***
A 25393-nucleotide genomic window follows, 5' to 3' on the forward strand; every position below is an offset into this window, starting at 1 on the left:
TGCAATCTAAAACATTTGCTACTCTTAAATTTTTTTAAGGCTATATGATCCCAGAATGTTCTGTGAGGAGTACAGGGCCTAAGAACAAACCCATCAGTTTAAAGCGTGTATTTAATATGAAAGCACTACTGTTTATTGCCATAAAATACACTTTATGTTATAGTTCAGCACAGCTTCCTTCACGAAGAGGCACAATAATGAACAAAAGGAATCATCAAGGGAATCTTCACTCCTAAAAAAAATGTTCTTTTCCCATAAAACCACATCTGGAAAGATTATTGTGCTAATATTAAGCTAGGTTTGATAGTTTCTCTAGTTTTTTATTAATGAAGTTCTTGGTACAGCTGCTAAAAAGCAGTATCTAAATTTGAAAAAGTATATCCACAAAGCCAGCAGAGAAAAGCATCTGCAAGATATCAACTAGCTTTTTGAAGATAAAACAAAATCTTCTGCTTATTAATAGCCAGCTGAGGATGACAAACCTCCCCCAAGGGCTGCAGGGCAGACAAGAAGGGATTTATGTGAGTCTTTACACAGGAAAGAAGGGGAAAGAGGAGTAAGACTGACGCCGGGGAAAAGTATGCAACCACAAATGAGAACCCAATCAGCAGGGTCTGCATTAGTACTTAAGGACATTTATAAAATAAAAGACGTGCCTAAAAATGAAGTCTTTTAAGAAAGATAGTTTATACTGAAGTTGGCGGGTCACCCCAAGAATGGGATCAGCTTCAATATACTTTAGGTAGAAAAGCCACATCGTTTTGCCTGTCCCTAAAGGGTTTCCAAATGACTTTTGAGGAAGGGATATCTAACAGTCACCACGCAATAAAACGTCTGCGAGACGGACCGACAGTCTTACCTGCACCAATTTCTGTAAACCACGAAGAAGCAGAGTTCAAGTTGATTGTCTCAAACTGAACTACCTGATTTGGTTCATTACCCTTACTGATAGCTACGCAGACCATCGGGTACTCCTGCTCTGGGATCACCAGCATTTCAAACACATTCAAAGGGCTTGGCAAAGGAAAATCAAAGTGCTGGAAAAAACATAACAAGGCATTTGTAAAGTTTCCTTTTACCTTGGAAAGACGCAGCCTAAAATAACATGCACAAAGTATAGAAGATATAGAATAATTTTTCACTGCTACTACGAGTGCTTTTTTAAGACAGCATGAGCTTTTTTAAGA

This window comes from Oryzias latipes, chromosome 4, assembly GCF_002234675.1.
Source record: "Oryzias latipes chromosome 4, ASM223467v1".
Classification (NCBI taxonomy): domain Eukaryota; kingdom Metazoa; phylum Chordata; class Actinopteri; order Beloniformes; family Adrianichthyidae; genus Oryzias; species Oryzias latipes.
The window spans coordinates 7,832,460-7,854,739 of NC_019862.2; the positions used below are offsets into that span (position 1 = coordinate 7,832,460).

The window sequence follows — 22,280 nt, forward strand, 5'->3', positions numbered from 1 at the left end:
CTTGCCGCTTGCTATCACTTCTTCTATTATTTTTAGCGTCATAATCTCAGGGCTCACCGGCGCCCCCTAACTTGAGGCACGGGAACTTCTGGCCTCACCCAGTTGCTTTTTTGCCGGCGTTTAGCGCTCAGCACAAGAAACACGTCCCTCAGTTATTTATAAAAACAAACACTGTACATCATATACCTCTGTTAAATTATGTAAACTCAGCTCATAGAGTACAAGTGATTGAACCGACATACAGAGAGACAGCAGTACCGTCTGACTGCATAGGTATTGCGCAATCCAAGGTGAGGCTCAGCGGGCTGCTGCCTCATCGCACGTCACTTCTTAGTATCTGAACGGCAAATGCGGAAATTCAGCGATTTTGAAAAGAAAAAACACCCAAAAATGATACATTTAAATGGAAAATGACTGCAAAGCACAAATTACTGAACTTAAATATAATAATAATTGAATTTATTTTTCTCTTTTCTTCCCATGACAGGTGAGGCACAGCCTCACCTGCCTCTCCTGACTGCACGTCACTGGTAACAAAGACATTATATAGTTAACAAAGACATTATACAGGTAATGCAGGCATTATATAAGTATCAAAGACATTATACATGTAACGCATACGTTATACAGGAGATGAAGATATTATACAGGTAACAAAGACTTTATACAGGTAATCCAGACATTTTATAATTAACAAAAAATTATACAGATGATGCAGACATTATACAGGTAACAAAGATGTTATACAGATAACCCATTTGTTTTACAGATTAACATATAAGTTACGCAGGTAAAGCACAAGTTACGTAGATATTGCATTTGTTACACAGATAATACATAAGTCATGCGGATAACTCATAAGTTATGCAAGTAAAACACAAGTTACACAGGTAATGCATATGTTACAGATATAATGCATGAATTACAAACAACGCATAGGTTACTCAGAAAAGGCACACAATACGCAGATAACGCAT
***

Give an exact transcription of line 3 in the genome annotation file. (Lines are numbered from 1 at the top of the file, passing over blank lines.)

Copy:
This window comes from Oryzias latipes, chromosome 4, assembly GCF_002234675.1.